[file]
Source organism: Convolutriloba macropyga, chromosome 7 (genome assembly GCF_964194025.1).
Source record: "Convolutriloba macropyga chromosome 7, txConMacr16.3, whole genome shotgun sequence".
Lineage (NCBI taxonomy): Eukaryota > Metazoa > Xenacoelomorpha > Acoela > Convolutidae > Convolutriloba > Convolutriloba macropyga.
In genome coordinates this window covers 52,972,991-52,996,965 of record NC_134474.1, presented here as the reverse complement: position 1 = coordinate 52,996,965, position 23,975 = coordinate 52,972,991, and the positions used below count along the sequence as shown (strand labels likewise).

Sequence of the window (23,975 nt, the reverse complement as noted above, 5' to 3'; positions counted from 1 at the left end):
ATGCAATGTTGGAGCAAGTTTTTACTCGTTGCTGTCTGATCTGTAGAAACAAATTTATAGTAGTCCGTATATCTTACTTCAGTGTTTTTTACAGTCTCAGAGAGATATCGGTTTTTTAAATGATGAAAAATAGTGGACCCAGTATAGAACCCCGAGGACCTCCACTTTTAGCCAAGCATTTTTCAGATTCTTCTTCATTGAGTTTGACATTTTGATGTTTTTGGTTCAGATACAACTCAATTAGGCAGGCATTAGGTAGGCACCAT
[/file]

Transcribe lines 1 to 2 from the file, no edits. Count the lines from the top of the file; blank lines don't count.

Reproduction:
Source organism: Convolutriloba macropyga, chromosome 7 (genome assembly GCF_964194025.1).
Source record: "Convolutriloba macropyga chromosome 7, txConMacr16.3, whole genome shotgun sequence".